Ask if your contractor has an office you can visit to sign paperwork or view product/material. Typically only the larger more professional contractors have reached the level in which they can support overhead in the form of offices / showrooms.
Please note: Every contractor started in a truck, and there are some really good deck builders that do not have an office. However, those that do you'll know they've been doing it a long time and are good at what they do.
Reviews of contractors are difficult. As a contractor we know that most of our customers regardless of how impressed and happy with the work don't think about leaving reviews.
Upset a client regardless of fault will get back at you anyway they can, IE reviews. Interestingly you also have some review platforms that discreetly let companies know, "Pay for ad's and we'll let bad reviews slip off your profile". In other words they are selective on what reviews are allowed and push those that pay them verse those that don't.
A contractor in the business long enough will have reviews, but its also impossible to please everyone so do your due diligence but the biggest concern we would say is no reviews.. That is a sign a company is new or changed their name to escape something.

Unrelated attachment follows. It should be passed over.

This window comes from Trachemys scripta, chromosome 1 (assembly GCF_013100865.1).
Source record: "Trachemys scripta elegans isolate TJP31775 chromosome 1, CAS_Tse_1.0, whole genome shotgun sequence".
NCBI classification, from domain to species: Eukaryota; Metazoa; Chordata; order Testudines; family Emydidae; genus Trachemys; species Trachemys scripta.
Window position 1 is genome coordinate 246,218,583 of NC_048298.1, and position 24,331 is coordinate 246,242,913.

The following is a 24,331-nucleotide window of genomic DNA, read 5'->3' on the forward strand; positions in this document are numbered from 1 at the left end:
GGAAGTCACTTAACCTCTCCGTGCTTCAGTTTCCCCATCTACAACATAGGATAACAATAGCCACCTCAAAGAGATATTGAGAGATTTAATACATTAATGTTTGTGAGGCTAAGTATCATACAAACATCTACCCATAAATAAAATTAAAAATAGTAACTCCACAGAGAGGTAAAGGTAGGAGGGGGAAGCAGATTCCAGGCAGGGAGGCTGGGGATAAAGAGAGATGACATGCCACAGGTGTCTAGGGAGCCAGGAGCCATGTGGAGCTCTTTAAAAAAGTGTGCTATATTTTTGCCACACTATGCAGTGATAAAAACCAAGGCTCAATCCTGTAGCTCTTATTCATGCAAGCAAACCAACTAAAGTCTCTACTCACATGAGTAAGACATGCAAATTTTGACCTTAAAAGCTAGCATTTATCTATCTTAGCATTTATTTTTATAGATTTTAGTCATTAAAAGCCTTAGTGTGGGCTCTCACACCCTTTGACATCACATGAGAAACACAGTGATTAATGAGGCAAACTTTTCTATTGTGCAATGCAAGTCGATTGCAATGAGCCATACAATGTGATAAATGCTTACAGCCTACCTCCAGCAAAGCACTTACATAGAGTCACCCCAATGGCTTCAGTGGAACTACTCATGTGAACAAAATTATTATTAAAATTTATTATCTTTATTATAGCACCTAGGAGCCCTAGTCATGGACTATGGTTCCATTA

Deck Warranty, everyone knows what they are but very few know what they include.
Let's start on the ground:
Your footings are they installed using concrete or pylons? Pylons often times are warrantied where concrete hardly ever are.
Framing, is your frame warrantied? Pro-wood pressured treated is, but often times other lumber is not. This leaves under lumber unwarranted.
Decking - See the deck manufacturer, does it include labor? removal? or only material? It matters.
Railing - Vinyl? Usually not, metal/aluminum? usually. Major Brand railing typically is, but at a cost.
Ask what is covered and what is not so your aware of how your protected and where you are not.